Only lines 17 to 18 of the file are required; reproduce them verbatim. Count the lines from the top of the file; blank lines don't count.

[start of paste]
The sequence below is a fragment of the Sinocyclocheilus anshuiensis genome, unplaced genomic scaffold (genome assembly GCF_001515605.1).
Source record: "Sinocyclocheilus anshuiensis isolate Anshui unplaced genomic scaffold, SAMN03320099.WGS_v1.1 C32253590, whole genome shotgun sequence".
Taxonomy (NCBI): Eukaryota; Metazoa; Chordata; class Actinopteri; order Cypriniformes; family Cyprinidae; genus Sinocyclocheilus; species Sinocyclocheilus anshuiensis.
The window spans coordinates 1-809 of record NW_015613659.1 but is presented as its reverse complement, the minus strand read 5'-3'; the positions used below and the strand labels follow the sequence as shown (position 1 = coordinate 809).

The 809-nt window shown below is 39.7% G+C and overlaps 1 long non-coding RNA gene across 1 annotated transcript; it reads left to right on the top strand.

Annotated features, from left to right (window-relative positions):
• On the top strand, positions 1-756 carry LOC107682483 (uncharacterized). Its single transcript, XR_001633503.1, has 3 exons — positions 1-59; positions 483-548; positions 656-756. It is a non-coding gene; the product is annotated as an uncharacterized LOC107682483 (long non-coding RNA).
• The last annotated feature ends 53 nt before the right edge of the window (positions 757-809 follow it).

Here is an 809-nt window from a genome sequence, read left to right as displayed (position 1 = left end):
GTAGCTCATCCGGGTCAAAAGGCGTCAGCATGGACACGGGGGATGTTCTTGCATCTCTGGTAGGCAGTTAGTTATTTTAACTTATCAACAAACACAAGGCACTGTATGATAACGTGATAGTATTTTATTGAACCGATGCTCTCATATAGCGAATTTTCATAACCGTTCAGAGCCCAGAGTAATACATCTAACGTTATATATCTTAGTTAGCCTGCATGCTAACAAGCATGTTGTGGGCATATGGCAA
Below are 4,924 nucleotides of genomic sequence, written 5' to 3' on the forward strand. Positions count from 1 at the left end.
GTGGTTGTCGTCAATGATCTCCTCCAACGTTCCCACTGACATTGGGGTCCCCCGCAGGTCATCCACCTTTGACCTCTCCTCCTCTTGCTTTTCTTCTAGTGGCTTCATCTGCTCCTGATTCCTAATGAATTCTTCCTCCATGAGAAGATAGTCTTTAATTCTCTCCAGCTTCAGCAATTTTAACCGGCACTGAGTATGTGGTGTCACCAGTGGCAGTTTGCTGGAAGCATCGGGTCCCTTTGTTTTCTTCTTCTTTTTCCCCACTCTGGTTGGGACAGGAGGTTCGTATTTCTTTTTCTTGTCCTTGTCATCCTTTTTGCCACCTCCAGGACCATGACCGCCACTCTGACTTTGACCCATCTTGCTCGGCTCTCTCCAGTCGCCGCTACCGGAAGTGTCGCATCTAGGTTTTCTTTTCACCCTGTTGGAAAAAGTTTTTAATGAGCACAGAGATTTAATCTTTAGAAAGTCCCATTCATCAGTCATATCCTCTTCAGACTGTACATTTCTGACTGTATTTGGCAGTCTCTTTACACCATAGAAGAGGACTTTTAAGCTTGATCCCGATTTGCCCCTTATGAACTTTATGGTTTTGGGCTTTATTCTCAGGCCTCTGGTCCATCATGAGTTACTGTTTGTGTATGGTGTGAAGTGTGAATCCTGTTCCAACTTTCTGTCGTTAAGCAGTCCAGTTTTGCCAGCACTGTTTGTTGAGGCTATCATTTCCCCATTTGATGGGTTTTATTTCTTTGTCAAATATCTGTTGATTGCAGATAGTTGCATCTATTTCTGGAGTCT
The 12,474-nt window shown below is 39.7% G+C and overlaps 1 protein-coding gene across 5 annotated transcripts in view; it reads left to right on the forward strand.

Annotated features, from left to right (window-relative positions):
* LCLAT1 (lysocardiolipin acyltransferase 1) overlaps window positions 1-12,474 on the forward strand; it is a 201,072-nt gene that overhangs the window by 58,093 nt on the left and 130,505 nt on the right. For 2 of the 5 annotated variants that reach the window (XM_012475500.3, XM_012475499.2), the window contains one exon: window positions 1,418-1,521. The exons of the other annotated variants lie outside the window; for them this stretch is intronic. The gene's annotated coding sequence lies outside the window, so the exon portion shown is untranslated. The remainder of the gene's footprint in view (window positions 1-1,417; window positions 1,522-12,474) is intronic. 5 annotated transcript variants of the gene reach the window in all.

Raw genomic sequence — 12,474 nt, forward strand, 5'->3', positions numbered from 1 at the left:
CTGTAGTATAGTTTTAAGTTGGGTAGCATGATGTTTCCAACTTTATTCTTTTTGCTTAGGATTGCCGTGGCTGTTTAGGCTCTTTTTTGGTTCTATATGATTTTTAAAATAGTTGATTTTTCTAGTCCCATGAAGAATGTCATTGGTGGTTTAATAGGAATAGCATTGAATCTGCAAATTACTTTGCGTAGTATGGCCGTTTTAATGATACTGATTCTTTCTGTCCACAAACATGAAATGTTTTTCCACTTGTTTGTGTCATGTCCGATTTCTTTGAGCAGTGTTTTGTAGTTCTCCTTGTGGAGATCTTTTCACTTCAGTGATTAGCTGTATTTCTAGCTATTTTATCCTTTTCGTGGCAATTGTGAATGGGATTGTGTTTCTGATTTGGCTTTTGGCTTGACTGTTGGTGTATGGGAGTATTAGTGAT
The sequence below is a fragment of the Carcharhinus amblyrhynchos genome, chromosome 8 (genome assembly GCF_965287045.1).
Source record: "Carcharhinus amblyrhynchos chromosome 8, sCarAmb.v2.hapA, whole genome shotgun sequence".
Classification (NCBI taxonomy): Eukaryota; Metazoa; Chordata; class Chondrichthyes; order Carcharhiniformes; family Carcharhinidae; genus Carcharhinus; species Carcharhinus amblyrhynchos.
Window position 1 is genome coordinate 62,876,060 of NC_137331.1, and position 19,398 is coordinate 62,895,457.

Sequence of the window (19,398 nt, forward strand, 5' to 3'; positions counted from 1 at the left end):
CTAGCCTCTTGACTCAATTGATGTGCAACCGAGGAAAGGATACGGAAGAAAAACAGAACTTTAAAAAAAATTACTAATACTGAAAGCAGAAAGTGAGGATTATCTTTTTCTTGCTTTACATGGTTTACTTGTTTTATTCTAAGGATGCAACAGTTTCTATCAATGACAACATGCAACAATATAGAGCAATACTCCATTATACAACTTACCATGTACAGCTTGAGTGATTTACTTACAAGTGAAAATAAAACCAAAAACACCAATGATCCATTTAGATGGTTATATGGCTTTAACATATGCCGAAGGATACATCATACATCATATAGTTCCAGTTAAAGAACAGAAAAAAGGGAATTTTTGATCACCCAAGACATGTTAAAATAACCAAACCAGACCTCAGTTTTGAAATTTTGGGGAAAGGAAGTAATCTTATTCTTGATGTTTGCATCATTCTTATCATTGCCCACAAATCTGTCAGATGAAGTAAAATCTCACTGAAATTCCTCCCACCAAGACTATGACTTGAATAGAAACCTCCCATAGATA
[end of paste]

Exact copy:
CTGTAGTATAGTTTTAAGTTGGGTAGCATGATGTTTCCAACTTTATTCTTTTTGCTTAGGATTGCCGTGGCTGTTTAGGCTCTTTTTTGGTTCTATATGATTTTTAAAATAGTTGATTTTTCTAGTCCCATGAAGAATGTCATTGGTGGTTTAATAGGAATAGCATTGAATCTGCAAATTACTTTGCGTAGTATGGCCGTTTTAATGATACTGATTCTTTCTGTCCACAAACATGAAATGTTTTTCCACTTGTTTGTGTCATGTCCGATTTCTTTGAGCAGTGTTTTGTAGTTCTCCTTGTGGAGATCTTTTCACTTCAGTGATTAGCTGTATTTCTAGCTATTTTATCCTTTTCGTGGCAATTGTGAATGGGATTGTGTTTCTGATTTGGCTTTTGGCTTGACTGTTGGTGTATGGGAGTATTAGTGAT
The sequence below is a fragment of the Carcharhinus amblyrhynchos genome, chromosome 8 (genome assembly GCF_965287045.1).